Wednesday, 9 May 2018

Radio Songs #35: Roads Not Taken

And so I embarked upon what would become one of my main roles at the radio station during my two plus decades of servitude: telephone operator for the late night phone in show. I did this initially five nights a week, although after a few months I had to cut my hours down because combining a 2am finish (plus a 40 minute drive home) and 9am lectures at university proved a little too much. Particularly as I was also still working weekends. The late show started at 10pm, but I arrived in the building a couple of hours prior to that most nights to work in the record library. (Gotta keep getting those free CDs!)

Luckily I had very few friends and no actual social life to speak of... but I did leave uni without any student debt. Would I have made more friends at university if I'd been more available socially outside of class? Possibly. But as most of the students at The University of Huddersfield came from outside the area, and so were living in halls or shared houses, they were having an entirely different university experience to the local boy with a job, still living with his folks. That, coupled with the fact that I still didn't drink or act much like an 19 year old in most other ways, meant I found myself getting on more with the mature students on the course. Many people make lifelong friendships at university; I spent three years there and made zero connections.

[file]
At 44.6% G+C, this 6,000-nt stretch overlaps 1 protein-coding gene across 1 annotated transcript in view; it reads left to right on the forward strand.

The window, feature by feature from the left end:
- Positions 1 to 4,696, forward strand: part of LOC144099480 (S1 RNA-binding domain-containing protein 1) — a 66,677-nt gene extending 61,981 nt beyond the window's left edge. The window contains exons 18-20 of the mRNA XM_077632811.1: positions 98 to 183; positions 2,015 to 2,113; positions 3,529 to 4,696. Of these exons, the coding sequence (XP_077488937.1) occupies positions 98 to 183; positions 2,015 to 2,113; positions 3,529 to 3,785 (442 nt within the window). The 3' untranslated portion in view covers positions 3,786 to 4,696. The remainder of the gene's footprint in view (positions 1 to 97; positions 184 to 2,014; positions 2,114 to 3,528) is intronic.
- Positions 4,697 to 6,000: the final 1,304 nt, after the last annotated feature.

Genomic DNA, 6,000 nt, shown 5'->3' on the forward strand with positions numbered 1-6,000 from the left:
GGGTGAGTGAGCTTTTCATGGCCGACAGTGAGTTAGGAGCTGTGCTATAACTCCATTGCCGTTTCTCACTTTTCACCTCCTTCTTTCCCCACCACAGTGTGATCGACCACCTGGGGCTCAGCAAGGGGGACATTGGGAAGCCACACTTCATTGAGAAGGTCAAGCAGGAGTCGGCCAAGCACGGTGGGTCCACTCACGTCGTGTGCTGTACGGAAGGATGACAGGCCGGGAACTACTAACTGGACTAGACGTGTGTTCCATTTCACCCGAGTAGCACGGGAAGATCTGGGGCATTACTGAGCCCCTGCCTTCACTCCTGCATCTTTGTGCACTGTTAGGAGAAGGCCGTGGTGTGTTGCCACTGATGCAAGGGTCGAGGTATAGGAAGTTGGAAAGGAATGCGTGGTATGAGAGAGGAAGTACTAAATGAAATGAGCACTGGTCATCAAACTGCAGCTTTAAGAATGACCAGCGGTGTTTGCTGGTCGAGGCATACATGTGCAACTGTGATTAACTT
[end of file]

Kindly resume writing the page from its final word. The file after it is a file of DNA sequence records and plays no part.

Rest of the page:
I tell myself this would have been different had I gone away to university, but I'm not sure it would. I was a very closed-off person at that age, and although things would happen in my professional life that forced me out of my shell, there's no guarantee that another university would have changed me in the same way. It might have been the making of me... given me the confidence and independence to pursue my writing more... or it might have led me into a post-uni bill-paying job which gave me fewer opportunities to keep the writing going as long as I did. It's one of those sliding doors scenarios where I can see a completely different life had I gone away to uni. I certainly wouldn't have made some of the mistakes I made or stayed in the same radio station for as long as I did.